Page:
Keahikuni Kekauʻōnohi was born circa 1805 as the daughter of Kahōʻanokū Kīnaʻu and Kahakuhaʻakoi Wahinepio. Her father was a son of a King Kamehameha I, the founder and first ruler of the Kingdom of Hawaii. Her Christian name was either Mikahela or Miriam.
She married her uncle, King Kamehameha II, becoming one of his five wives. King Kamehameha was also married to Kamāmalu (his half-sister), Kīnaʻu (his half-sister), Kekāuluohi (his cousin) and Kalanipauahi (his niece). He was the last Hawaiian King to practise polygamy, and he would never convert to Christianity. His favourite wife was reportedly his half-sister Kamāmalu. King Kamehameha II died in 1824, leaving behind no issue and five young widows. Kekauʻōnohi was still only around 19 years old.
Kekauʻōnohi went to the island of Kaua’i to live with her half-brother Kahalaiʻa Luanuʻu who was serving as governor of the island. She was probably married to him around this time but was widowed for a second time when he died in 1826. In 1832, she married for a third time to Kealiʻiahonui, a member of the nobility of the Kingdom of Kauaʻi and the Kingdom of Hawaii, and the widower of Queen Kaʻahumanu. After his death in 1849, she remarried to Levi Haʻalelea, another member of the Hawaiian nobility. He had served as private secretary and land agent to her third husband. She had one short-lived son, William Pitt Kīnaʻu II, though it seems unlikely that he was the son of her fourth husband, considering she was in her 40s when they married.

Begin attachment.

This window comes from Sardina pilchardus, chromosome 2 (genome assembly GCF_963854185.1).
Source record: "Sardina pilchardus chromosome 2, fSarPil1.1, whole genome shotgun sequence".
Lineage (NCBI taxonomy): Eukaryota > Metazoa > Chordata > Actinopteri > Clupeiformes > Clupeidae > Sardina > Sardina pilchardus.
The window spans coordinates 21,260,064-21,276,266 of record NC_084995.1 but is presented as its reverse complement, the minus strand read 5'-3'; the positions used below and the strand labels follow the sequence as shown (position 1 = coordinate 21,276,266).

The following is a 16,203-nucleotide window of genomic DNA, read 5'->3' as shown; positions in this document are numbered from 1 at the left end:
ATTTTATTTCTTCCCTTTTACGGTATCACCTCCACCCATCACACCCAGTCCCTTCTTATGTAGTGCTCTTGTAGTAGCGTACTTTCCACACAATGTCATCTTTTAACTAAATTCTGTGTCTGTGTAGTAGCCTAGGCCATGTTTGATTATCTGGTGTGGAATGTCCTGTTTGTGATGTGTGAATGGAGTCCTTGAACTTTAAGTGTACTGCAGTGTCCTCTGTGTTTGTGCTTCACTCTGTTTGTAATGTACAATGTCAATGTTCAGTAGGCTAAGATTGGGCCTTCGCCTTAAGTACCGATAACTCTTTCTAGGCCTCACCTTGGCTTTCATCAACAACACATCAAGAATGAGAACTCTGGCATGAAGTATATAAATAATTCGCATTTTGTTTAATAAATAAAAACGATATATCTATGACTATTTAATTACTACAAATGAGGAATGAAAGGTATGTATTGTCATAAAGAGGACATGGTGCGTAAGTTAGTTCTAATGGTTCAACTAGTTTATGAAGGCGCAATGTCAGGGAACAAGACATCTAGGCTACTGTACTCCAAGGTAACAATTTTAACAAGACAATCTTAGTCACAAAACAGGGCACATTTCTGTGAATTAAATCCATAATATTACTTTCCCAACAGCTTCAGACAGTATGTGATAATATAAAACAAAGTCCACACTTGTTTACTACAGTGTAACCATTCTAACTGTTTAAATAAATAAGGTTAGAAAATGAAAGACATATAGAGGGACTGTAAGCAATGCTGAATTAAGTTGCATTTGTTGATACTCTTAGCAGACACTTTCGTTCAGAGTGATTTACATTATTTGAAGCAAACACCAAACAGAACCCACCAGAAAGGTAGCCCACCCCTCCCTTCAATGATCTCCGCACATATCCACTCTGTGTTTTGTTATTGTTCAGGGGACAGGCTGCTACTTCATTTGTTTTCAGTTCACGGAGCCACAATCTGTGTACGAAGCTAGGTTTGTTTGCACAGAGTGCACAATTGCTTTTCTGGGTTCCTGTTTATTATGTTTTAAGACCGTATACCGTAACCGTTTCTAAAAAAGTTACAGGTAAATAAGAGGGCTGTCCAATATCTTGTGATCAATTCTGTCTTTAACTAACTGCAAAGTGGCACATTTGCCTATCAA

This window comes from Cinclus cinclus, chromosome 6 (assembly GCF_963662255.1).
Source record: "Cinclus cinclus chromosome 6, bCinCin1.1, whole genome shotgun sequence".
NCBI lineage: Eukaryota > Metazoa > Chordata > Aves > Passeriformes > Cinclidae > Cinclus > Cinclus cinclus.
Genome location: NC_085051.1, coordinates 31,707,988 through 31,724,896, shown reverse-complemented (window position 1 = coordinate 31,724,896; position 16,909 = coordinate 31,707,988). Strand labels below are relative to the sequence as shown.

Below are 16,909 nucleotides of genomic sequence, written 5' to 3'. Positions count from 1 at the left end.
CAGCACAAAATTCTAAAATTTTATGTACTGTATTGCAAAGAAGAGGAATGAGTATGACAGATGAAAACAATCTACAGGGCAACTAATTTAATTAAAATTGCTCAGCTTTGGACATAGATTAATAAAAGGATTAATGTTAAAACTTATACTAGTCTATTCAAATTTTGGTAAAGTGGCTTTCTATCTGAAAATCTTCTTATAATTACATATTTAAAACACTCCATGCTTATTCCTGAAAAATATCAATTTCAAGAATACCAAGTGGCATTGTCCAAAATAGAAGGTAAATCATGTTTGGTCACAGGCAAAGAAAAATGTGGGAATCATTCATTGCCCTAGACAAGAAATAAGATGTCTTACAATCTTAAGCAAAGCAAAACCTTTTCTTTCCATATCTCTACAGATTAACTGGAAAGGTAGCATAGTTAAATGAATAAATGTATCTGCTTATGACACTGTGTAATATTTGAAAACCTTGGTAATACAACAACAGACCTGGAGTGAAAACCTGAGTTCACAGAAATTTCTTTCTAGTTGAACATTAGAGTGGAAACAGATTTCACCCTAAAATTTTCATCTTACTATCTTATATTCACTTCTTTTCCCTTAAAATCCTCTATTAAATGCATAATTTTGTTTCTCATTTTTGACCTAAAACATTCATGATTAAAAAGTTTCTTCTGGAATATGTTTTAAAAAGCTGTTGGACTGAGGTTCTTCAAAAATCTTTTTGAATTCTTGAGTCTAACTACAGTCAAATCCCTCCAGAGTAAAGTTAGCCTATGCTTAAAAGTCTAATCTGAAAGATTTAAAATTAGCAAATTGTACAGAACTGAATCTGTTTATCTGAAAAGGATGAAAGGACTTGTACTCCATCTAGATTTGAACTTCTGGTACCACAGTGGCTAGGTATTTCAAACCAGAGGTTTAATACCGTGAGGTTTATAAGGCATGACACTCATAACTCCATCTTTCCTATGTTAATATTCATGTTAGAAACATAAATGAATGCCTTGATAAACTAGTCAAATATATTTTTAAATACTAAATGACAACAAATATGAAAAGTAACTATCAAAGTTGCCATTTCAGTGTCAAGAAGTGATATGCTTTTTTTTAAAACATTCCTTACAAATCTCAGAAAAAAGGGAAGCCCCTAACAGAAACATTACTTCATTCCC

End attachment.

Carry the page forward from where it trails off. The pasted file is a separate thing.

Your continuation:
Kekauʻōnohi also followed the tradition of hānai adoptions and had three adopted daughters. They were her nieces, Abigail Maheha, Mary Ann Kiliwehi and Anna Kaiʻulani. Between 1842 and 1845, Kekauʻōnohi served as Royal Governor of Kauaʻi. After a significant reshuffle of land in 1848, Kekauʻōnohi was given the second-largest land allotment, making her the greatest landholder after the King and subsequently also inherited property from relatives. She was by then one of the most powerful women in Hawaii and was known to be benevolent, liberal and generous.
She died of unknown causes on 2 June 1851 in Honolulu at the age of 46. She was buried on 30 June 1851, first on the tiny island of Mokuʻula before being moved to Waineʻe Cemetery. She was survived by her fourth husband, who remarried in 1858 to Anaderia Amoe Ululani Kapukalakala Ena.